Those are some good questions, and I'm glad you asked them.† I've been wondering for a while whether I should post more info about the microwaving process and its significance.
"Do you add all of these seasonings or one from each flavor profile?"
The main reason why I broke them down into separate flavor profile components is that I (or someone else) can adjust each one on its own if he/she likes their sauce to be more spicy, or less sweet, etc.† I use every last herb and spice in the list, and in the proportions listed.† However you may like it to be a little spicier, so you might want to raise the spicy component by 100% so that it's 2 units of paprika and 2 units of black pepper.† If you're into sweet sauces, you may decide to raise the sweet component (in addition to possibly more sugar) by 50% so that it's 6 units basil, 3 units tarragon, and 1.5 units fennel seed.† If you just raise the amount of fennel seed, typically you just get a more "fennelly" taste.† Each ingredient within each flavor profile component is meant to work together in those proportions.† Of course, this is by no means a warning against experimenting on your own, it's just the way I set it up.
"If I do not want to add any water to my sauce, will the flavors mingle as well if I mix everything the day before or will I never get as much flavor without the microwave method?"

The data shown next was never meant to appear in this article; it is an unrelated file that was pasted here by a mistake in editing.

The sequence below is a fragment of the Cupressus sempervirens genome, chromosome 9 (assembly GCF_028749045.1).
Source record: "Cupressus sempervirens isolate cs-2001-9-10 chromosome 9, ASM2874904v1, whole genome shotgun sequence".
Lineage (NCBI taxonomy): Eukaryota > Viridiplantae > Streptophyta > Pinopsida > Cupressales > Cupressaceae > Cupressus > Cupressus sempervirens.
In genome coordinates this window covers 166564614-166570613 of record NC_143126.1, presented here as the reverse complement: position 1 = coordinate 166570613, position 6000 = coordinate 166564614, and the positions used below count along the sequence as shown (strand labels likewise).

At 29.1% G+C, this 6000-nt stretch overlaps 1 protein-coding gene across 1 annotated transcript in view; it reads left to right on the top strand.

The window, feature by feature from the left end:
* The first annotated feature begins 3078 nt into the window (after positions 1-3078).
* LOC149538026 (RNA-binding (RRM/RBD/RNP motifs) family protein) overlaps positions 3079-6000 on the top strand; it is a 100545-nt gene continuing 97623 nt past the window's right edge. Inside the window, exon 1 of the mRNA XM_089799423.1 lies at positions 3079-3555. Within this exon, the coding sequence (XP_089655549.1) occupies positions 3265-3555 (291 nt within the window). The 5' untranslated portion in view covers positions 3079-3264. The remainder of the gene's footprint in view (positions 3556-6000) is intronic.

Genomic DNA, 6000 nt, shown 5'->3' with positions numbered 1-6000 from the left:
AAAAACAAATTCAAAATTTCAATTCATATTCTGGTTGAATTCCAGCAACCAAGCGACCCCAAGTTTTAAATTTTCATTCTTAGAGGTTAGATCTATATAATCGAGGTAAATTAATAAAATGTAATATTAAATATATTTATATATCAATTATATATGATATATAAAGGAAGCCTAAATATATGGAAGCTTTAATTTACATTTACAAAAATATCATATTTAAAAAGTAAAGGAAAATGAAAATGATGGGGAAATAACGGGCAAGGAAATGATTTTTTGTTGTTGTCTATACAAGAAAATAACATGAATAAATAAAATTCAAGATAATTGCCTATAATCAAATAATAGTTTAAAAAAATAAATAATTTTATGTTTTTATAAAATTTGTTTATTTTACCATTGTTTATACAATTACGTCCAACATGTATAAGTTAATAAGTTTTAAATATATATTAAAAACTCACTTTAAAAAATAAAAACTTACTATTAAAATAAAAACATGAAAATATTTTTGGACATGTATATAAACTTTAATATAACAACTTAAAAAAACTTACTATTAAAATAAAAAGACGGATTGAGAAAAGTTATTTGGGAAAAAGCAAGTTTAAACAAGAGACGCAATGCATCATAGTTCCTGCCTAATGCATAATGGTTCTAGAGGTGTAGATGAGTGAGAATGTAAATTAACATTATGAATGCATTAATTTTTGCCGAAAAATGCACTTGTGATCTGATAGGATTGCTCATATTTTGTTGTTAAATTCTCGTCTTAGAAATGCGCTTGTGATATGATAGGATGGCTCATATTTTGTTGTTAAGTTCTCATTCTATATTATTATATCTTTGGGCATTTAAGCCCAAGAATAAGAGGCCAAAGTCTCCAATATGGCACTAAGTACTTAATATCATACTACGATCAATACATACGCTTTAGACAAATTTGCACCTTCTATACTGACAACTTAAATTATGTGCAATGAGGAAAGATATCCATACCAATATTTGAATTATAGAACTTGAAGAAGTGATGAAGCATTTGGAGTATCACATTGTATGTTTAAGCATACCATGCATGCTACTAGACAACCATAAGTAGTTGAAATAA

That's the question I've been wondering whether I should answer before someone asks.† One reason behind using the microwave assisted extraction (MAE) process is because when working with either fresh tomatoes or freshly opened boxes/cans of tomato product, you're racing against the freshness clock.† You want your sauce to be as fresh as possible, but waiting for flavors to be infused in the sauce runs counter to your goal of fresh sauce.† The magic ratio I've found when testing the difference is 1:2.5.† Meaning that if you elect to avoid microwaving, your wait time to achieve the same level of flavor is two and a half times as long as using MAE.† I get full flavor using MAE about 2 days after making the sauce, and about 5 days after making it without the microwave.† In summary, in consideration of the flavor, you can forgo the microwave process if you just keep your sauce around longer.† The other reason behind MAE I mentioned in a previous post: "the enzyme commonly found in Allium bulbs (e.g. onion, garlic) breaks down and no longer poses a threat of reacting with the pectin in tomato."† If you use straight onion or garlic, whether it's fresh or powdered, there's a chance your cold-prepared sauce will turn into gelatin.
Another trick that works well and addresses your concern over water in your sauce (which is on the order of a few grams anyway) and addresses the tomato freshness goal, is to use MAE on your herbs and spices, but afterwards leave them in the container with a lid or plastic wrap not tightly sealed and keep it in your refrigerator until the herbs and spices are nearly dried out.† I've kept it in my refrigerator for as long as two weeks, although that was just to test how long I could go without loosing flavors or creating new and unexpected ones.† During this time, the alkaloids and resins have a chance to seep completely out of the cell structures.† I don't have an exact time-scale for seeing the maximum benefit on this trick, but I can tell you that the herbs and spices I kept for two weeks before including it in my strained tomatoes added instant full flavor.